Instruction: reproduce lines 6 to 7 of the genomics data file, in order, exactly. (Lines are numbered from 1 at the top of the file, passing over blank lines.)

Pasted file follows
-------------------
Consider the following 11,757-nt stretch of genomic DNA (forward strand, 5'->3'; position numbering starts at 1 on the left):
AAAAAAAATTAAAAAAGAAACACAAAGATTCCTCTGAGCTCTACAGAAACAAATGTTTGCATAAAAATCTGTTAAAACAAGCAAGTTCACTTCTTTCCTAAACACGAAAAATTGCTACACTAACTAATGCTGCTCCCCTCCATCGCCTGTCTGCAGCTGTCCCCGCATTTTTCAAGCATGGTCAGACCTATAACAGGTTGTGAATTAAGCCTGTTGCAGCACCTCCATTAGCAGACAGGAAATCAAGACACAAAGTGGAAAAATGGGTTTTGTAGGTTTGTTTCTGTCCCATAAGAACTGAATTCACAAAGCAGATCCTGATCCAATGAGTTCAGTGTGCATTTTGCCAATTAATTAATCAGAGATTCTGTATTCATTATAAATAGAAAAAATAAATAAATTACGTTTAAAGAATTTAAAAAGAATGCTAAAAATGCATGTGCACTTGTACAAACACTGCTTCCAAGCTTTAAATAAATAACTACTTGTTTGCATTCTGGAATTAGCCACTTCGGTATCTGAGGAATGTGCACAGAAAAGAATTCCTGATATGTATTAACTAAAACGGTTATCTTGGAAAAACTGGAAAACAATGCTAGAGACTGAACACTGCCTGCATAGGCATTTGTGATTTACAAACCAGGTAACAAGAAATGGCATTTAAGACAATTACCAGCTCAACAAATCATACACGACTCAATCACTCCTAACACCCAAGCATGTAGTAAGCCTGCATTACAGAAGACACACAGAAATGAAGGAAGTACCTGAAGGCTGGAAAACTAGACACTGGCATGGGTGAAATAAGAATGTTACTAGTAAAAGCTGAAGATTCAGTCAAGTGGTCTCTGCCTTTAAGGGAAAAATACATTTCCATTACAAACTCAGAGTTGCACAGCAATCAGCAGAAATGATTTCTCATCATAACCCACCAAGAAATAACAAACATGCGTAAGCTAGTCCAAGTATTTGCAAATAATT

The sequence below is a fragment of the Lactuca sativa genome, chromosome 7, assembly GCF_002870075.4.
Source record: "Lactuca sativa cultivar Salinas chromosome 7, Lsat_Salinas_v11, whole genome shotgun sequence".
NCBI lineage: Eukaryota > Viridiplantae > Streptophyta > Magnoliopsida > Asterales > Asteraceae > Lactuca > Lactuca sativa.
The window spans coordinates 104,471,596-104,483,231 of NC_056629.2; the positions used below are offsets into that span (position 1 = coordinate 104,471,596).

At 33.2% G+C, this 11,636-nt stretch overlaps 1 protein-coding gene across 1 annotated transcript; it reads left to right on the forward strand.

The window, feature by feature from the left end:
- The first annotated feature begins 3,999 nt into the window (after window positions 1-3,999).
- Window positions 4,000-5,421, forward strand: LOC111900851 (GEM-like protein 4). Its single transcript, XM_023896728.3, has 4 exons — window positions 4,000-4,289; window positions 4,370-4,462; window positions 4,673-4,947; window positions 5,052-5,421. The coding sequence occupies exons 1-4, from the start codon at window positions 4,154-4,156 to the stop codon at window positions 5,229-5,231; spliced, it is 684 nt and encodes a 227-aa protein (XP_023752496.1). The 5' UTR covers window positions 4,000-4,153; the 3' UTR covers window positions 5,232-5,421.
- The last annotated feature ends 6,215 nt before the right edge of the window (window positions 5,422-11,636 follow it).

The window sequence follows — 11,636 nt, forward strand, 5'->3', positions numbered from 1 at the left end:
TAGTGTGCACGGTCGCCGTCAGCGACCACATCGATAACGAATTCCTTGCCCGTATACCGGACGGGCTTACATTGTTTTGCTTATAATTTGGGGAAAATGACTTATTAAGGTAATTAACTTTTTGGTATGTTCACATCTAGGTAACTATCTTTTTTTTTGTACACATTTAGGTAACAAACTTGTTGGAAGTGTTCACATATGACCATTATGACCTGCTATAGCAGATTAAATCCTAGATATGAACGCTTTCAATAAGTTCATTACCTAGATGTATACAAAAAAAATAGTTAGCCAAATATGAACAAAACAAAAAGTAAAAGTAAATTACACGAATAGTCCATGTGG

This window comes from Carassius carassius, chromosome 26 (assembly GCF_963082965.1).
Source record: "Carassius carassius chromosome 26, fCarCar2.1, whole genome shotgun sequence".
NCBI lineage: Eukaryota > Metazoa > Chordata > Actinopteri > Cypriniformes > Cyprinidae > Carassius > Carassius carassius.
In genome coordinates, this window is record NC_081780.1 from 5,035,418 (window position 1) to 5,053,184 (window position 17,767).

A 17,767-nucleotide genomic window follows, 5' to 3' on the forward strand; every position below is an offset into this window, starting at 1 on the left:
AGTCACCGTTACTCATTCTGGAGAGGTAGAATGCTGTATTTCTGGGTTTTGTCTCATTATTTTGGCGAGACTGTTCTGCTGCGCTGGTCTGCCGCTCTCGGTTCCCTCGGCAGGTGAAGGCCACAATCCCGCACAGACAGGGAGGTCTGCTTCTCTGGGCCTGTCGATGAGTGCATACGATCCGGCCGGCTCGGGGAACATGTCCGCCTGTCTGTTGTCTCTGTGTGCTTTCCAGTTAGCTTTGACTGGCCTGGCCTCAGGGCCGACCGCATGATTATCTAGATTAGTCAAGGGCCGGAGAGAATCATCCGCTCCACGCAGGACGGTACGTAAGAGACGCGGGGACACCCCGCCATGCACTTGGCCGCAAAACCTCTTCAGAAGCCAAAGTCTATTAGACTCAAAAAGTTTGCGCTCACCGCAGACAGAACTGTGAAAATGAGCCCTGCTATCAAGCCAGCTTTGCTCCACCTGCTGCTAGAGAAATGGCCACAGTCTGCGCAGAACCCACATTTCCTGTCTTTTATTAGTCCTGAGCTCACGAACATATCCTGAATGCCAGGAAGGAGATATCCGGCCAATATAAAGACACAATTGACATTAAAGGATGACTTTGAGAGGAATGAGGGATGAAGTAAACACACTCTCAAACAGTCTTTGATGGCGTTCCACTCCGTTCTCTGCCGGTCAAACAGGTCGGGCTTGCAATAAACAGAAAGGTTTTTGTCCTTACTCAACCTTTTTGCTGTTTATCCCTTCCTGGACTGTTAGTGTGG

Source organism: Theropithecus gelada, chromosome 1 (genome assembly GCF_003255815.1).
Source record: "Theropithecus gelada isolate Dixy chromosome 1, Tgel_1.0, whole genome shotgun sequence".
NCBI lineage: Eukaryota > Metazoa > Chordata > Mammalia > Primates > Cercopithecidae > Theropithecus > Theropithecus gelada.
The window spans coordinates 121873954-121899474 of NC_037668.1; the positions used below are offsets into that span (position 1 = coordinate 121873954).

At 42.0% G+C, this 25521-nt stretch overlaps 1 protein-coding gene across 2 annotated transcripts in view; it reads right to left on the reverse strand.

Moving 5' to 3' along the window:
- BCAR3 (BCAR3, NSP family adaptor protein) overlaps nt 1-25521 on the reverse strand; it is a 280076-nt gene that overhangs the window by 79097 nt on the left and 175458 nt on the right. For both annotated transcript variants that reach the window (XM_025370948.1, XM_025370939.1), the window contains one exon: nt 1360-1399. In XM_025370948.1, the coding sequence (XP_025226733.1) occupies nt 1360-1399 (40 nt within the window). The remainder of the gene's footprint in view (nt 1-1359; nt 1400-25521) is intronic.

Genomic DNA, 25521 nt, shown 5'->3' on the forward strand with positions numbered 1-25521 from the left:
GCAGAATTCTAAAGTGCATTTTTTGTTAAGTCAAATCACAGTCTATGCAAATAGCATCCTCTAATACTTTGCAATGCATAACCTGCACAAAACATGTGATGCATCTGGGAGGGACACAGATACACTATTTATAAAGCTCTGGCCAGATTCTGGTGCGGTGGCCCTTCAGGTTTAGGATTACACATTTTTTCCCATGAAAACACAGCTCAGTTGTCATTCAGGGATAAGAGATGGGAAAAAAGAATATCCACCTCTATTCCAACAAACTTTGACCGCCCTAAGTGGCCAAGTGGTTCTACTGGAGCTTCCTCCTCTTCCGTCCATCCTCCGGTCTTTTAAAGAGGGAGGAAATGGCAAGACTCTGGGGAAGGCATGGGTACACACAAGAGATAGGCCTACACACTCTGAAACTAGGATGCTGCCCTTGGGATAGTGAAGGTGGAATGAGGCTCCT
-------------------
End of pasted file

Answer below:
The window spans coordinates 104,471,596-104,483,231 of NC_056629.2; the positions used below are offsets into that span (position 1 = coordinate 104,471,596).

At 33.2% G+C, this 11,636-nt stretch overlaps 1 protein-coding gene across 1 annotated transcript; it reads left to right on the forward strand.